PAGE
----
Quick Stats

Quick Stats

    You are here

    Retail Groups Meet With Lawmakers on Swipe Fee Reform

    More than 60 members descend on Capitol Hill.

    WASHINGTON, D.C. — The retail community banded together and met with federal legislators to discuss keeping hard-fought swipe fee reforms in place.

    More than 60 representatives from NACS, the Association for Convenience & Fuel Retailing, the Retail Industry Leaders Association (RILA), National Retail Federation (NRF), Merchant Advisory Group, Food Marketing Institute, and the National Restaurant Association visited Capitol Hill to tell lawmakers "how pro-competitive debit reforms have positively impacted their businesses and ask Congress to stand with Main Street retailers by opposing any efforts to weaken or repeal the law," according to RILA.

    The 2010 Durbin Amendment — part of the Dodd-Frank Wall Street Reform and Consumer Protection Act — put in place debit card swipe fee regulations which, in part, capped those fees at 21 cents per transaction plus five basis points, or .05 percent of the transaction.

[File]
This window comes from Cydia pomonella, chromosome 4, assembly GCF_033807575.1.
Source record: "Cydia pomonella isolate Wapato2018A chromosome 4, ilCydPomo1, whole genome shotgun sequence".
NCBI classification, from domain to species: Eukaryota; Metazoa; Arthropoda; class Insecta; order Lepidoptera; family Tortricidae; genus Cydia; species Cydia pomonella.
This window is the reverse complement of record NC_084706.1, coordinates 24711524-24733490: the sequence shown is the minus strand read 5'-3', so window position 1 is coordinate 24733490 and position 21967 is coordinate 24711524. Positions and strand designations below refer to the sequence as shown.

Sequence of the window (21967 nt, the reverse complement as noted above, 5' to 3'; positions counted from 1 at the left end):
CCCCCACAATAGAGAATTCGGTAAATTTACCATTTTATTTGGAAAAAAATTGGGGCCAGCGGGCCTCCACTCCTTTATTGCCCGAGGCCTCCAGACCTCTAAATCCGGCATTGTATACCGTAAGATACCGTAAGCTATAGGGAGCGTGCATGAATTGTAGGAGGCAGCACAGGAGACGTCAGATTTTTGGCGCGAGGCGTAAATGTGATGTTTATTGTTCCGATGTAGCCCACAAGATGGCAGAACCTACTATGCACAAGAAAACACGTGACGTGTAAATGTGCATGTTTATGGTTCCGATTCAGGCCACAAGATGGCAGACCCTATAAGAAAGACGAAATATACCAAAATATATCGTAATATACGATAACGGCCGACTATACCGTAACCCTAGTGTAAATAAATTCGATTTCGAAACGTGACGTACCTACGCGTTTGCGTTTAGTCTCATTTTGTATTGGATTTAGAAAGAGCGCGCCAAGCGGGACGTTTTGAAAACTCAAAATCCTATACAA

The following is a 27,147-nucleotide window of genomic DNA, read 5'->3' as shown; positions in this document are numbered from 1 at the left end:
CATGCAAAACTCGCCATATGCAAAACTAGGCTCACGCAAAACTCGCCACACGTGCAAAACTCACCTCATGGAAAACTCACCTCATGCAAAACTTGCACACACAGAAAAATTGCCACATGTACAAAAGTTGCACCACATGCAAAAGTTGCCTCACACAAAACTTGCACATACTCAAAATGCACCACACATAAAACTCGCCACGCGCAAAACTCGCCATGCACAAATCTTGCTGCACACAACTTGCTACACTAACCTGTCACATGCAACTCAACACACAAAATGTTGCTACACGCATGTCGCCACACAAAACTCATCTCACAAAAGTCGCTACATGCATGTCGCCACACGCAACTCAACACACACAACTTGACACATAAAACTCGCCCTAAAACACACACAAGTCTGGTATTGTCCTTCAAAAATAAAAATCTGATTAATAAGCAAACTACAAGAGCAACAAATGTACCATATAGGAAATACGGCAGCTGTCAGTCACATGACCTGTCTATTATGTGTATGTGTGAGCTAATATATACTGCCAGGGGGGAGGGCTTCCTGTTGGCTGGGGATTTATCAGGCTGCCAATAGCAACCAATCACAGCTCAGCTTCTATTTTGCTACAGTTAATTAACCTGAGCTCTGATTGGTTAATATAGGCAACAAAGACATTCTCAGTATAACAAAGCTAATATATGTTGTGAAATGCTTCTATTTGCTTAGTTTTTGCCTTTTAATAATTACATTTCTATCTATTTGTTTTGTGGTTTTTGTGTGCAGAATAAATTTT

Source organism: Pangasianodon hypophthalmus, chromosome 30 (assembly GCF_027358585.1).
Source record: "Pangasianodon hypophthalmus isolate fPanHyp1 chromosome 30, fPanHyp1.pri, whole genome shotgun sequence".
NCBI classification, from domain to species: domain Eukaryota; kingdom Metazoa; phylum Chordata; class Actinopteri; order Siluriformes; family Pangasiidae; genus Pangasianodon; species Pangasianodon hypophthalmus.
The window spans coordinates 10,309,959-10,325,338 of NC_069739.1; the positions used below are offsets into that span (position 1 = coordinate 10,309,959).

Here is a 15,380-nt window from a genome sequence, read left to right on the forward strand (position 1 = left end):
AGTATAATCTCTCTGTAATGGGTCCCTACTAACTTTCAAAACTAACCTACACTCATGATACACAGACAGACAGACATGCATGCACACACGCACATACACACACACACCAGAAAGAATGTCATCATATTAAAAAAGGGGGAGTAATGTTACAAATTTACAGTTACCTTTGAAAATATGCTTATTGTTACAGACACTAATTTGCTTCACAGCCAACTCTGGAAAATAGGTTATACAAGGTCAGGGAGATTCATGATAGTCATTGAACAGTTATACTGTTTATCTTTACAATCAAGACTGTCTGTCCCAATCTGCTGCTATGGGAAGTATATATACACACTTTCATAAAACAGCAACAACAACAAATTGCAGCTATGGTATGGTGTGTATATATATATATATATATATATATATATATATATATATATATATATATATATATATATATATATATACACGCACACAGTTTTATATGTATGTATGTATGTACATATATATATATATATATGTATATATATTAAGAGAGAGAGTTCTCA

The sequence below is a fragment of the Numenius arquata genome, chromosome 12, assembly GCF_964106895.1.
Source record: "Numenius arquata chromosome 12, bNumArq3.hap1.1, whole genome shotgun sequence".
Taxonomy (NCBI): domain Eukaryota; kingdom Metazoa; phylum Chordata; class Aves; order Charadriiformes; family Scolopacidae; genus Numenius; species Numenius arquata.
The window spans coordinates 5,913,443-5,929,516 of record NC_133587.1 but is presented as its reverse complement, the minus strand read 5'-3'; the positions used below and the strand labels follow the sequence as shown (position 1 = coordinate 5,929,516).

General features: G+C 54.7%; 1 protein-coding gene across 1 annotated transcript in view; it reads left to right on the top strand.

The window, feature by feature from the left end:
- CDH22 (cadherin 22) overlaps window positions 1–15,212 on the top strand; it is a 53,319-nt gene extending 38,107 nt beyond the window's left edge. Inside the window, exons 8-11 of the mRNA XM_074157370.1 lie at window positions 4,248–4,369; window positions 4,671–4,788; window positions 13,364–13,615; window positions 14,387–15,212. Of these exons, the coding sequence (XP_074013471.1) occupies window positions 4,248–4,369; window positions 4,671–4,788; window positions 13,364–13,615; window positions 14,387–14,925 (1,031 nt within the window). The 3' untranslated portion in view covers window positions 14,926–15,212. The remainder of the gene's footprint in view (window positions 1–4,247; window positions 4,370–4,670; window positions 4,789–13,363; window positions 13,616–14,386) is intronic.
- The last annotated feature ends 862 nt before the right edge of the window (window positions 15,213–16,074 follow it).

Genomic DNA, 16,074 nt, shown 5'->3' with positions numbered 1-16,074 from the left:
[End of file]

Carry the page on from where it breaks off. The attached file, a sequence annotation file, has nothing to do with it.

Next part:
However, those reforms have come under fire from federal legislators looking to repeal the regulations.

    "By repealing debit swipe fee reform, Congress is standing with card companies and big banks on the backs of Main Street retailers. These reforms have saved retailers and our consumers billions. Repealing these reforms would harm merchants and our customers," said Austen Jensen, vice president of financial services for RILA. "The electorate has spoken and they do not want to bailout big banks for providing another bonus check for Wall Street."

    President Donald Trump has also put Dodd-Frank on his administration's radar. Trump has ordered a review of the law to be conducted by his Department of Treasury secretary; however, as of Feb. 10 the U.S. Senate has yet to approve his nominee, Steven Mnuchin, according to The Associated Press. The vote on Mnuchin could come on Monday, Feb. 13.

    "If debit reform is repealed, the card industry will go back to anti-competitive practices that cost retailers and their customers billions of dollars a year. If that happens, the fees will go nowhere but up and the opportunity for competition will be lost. Retailers are on Capitol Hill to tell lawmakers that debit reform needs to be preserved for the sake of American consumers and our nation's economy," said Mallory Duncan, NRF senior vice president and general counsel.

    Debit swipe fees are retailers' second highest operational cost only to labor.

    Related Content

    Related Content